Romania’s energy industry future from a clean mobility perspective
Opinion by Corneliu Bodea, CEO Adrem
People are moving from habits that harms the environment to more responsible behaviour with a sort of acceleration. This is fuelled by the wellbeing environment and evolution in culture, education, and lifestyle. Down streaming philosophy and preoccupation for more substantial truths become day to day experience. This represents the raising wave for all clean technologies to surf on, and determine in firm terms the future of mobility, energy use and our way of life.
The estimation for electrical vehicles (EV) development is that we will have as much as 35 million EV’s in 2030 from less than 1 million today (Effect of electromobility on the power system and the integration of RES, A.Klettke, A. Moser, et al, June 2018, European Commission) and about 190 million by 2050. This, accordingly, to the same study, will turn that about 34% of all final energy consume will be for electric transportation and this will represent about 10% of the overall electricity consume of the EU.
Such development will put more pressure on an industry that is already under the pressure to go away from fossil fuel and to realize the goal of the 3D: decarbonization, decentralization and digitalization. Along with such pressures, the EV will bring challenges to the functioning of the networks as the requirements for the low voltage network at particular hours might generate needs for reconfiguration and huge investment.
Of course, that multiple advantages could be triggered as for example the fact that such huge number of EV’s represents a huge storage capacity that could be intelligently used during certain moments. The increased flexibility of the network is gaining advantages and becomes one of the key characteristics of the future energy infrastructure. The idea of fuelling your car with an energy that could be used instantly two ways as long as the car is connected to the network will probably revolutionize the energy market.
There are two very important aspects of the energy infrastructure that will have to evolve in order to make possible such development of the clean mobility and I am referring to: digitalization and market model. If we have to imagine a future of many millions of EV’s, we have also to imagine that smart communication between the charging points, households and the centralized dispatch will have to be in real time. This requires a lot of investment and developments in the way networks are conceived. Smart metering as the corner stone of the smart grid concept, together with very efficient way of communication are critical and network operators must move in a faster manner in that direction.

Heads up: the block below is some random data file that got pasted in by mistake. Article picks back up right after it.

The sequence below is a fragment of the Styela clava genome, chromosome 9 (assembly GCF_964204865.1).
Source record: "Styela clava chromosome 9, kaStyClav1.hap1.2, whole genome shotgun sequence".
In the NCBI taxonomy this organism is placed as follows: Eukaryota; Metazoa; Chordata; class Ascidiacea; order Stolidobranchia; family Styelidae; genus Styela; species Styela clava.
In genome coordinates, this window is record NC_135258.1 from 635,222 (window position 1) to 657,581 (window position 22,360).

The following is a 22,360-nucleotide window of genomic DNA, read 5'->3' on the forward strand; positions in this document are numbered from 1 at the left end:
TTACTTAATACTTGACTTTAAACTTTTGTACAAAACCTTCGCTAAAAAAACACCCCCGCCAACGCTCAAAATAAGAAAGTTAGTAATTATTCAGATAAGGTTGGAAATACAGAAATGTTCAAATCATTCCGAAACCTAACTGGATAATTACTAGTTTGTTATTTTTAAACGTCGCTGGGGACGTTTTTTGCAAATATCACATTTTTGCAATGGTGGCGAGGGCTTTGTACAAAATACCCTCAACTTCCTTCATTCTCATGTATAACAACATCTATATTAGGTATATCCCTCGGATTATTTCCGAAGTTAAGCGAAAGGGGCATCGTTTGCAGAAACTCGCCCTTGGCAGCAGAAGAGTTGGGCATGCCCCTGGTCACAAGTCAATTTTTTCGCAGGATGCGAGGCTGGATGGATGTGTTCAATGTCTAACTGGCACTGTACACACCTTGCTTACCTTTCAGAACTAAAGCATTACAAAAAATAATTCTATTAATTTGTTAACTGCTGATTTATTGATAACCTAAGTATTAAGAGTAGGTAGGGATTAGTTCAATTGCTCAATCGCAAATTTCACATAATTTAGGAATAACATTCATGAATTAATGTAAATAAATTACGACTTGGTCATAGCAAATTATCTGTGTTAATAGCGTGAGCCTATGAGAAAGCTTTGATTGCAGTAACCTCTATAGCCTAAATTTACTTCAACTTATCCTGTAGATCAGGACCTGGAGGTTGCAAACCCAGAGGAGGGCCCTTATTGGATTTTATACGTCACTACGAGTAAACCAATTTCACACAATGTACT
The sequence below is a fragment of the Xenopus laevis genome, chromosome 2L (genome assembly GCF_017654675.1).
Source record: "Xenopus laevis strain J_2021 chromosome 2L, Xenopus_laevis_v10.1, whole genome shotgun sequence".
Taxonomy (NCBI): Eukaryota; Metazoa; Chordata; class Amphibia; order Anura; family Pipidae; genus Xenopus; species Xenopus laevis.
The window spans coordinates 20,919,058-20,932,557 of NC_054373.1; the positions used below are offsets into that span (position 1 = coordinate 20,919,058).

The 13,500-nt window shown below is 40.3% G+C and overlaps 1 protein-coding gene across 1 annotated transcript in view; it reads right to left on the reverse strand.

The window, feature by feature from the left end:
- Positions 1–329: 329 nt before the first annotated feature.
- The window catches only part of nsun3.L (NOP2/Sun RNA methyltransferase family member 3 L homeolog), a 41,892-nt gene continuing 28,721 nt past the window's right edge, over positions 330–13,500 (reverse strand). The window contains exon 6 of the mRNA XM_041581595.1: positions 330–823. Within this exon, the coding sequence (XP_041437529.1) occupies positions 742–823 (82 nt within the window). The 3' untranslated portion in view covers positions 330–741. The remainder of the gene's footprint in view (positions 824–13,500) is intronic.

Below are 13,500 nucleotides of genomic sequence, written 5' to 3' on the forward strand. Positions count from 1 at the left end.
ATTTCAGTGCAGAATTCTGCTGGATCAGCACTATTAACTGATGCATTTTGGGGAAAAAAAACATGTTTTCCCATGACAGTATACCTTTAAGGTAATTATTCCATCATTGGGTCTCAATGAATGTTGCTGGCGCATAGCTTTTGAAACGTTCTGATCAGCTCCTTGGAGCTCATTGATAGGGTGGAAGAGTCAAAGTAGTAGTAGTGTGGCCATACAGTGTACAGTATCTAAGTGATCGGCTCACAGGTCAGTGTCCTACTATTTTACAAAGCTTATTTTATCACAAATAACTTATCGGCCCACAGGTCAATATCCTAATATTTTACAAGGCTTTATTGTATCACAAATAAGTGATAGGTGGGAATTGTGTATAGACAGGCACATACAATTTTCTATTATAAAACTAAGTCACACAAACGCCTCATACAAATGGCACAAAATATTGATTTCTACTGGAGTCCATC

The other element is the market model based on no real time exchanges of energy which have to be replaced with more flexible and real time feedback and market action. In a strict co-ordination physical elements as meters will be able to place orders directly to the energy markets and facilitate real time buy and sells.
Only talking about such things, I realize the impact such developments will generate to another area of activity which is the legal framework. Incredible number of changes to be implemented to the legal framework just to enable such progress.
The energy industry will change as effect to the climate change objectives and the technological developments will play a central role into modelling such change. Clean mobility is only a slice of the big pie of energy transformation, but it plays a central role as the benefit of using an EV is obvious. Opportunities overcome challenges and this is why I believe that business environment will step in, and investments will follow. The main challenge for the existing actors in the energy industry is to adapt and reinvent their modus operandis and for one of the most conservative domain it will not be easy. This is why I believe that we will see many unbelievable turns and changes. Those that can forget and change will live, the others will disappear, doesn’t matter how big they are.